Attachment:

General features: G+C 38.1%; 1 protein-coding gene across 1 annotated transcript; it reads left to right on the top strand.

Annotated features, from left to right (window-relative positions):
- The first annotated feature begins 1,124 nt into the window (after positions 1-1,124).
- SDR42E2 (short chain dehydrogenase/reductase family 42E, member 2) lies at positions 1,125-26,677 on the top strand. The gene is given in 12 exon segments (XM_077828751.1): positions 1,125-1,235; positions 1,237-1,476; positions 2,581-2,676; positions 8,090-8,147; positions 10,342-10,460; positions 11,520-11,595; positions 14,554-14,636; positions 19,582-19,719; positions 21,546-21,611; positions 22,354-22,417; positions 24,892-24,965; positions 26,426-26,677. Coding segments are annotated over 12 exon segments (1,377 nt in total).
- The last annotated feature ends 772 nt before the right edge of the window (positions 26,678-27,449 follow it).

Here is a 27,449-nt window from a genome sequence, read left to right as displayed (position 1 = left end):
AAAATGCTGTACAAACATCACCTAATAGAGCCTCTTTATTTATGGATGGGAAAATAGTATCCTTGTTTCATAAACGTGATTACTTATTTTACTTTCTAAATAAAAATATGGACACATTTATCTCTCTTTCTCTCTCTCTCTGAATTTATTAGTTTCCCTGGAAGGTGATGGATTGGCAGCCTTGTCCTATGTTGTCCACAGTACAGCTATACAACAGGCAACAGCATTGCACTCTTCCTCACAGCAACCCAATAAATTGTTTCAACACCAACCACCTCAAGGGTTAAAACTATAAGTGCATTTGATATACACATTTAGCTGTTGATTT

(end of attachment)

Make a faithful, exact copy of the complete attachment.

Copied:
General features: G+C 38.1%; 1 protein-coding gene across 1 annotated transcript; it reads left to right on the top strand.

Annotated features, from left to right (window-relative positions):
- The first annotated feature begins 1,124 nt into the window (after positions 1-1,124).
- SDR42E2 (short chain dehydrogenase/reductase family 42E, member 2) lies at positions 1,125-26,677 on the top strand. The gene is given in 12 exon segments (XM_077828751.1): positions 1,125-1,235; positions 1,237-1,476; positions 2,581-2,676; positions 8,090-8,147; positions 10,342-10,460; positions 11,520-11,595; positions 14,554-14,636; positions 19,582-19,719; positions 21,546-21,611; positions 22,354-22,417; positions 24,892-24,965; positions 26,426-26,677. Coding segments are annotated over 12 exon segments (1,377 nt in total).
- The last annotated feature ends 772 nt before the right edge of the window (positions 26,678-27,449 follow it).

Here is a 27,449-nt window from a genome sequence, read left to right as displayed (position 1 = left end):
AAAATGCTGTACAAACATCACCTAATAGAGCCTCTTTATTTATGGATGGGAAAATAGTATCCTTGTTTCATAAACGTGATTACTTATTTTACTTTCTAAATAAAAATATGGACACATTTATCTCTCTTTCTCTCTCTCTCTGAATTTATTAGTTTCCCTGGAAGGTGATGGATTGGCAGCCTTGTCCTATGTTGTCCACAGTACAGCTATACAACAGGCAACAGCATTGCACTCTTCCTCACAGCAACCCAATAAATTGTTTCAACACCAACCACCTCAAGGGTTAAAACTATAAGTGCATTTGATATACACATTTAGCTGTTGATTT